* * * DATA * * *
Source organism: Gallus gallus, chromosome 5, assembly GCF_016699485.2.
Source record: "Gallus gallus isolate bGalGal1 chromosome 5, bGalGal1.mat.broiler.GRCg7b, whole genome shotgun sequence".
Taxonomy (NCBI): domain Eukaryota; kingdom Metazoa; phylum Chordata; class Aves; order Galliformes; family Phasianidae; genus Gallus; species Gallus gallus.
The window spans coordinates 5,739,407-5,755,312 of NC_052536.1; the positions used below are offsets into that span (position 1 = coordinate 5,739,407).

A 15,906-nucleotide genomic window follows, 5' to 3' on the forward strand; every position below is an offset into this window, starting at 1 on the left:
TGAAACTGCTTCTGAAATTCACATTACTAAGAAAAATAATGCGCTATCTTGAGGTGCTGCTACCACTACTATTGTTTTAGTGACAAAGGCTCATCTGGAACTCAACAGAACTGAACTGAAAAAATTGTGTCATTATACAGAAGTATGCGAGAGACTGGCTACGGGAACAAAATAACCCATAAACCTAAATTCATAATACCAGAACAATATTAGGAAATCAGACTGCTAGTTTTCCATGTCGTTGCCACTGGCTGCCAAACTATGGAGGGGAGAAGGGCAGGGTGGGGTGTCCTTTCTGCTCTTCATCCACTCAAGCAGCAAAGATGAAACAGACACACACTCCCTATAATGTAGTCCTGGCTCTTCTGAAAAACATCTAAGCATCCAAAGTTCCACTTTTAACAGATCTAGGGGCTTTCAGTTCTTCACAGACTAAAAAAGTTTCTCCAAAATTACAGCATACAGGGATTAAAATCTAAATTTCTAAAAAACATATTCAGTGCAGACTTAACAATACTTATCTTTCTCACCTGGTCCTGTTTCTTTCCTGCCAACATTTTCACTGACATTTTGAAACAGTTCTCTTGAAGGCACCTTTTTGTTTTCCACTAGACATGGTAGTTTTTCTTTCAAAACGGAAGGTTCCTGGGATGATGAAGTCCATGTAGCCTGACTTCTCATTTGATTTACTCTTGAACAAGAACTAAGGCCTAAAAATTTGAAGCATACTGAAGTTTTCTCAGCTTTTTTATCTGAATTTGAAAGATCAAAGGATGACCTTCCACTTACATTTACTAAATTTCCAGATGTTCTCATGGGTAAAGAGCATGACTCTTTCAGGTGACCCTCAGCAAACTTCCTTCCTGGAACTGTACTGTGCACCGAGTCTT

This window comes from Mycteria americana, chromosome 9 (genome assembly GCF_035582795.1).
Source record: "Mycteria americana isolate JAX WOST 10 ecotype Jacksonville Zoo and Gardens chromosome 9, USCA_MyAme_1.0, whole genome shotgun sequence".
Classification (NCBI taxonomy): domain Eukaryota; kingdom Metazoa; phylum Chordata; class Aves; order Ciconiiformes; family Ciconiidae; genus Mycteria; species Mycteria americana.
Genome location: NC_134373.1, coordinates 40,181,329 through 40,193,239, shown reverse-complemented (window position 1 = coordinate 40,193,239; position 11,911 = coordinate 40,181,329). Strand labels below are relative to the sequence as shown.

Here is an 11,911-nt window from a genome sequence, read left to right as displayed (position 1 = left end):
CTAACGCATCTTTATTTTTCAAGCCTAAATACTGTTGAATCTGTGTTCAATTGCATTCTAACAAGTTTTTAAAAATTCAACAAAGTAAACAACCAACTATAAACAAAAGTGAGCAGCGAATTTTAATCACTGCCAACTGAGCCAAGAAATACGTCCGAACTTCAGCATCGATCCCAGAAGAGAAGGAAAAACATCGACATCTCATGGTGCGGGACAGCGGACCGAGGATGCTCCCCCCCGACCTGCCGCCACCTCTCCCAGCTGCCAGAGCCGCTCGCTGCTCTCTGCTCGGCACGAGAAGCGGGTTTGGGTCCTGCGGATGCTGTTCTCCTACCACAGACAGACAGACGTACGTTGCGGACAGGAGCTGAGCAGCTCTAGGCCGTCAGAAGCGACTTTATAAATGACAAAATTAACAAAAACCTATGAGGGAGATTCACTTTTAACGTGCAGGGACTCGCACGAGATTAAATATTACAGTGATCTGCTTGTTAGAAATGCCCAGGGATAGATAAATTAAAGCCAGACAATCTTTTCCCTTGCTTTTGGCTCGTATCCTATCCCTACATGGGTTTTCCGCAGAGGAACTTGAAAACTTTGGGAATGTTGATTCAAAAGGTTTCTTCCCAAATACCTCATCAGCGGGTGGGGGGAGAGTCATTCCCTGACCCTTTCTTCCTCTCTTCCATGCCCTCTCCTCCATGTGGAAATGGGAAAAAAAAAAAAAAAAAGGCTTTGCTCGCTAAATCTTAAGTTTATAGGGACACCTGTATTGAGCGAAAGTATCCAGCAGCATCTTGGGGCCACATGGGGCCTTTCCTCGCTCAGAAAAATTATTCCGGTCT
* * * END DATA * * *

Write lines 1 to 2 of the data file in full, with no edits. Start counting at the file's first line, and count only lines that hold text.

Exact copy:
Source organism: Gallus gallus, chromosome 5, assembly GCF_016699485.2.
Source record: "Gallus gallus isolate bGalGal1 chromosome 5, bGalGal1.mat.broiler.GRCg7b, whole genome shotgun sequence".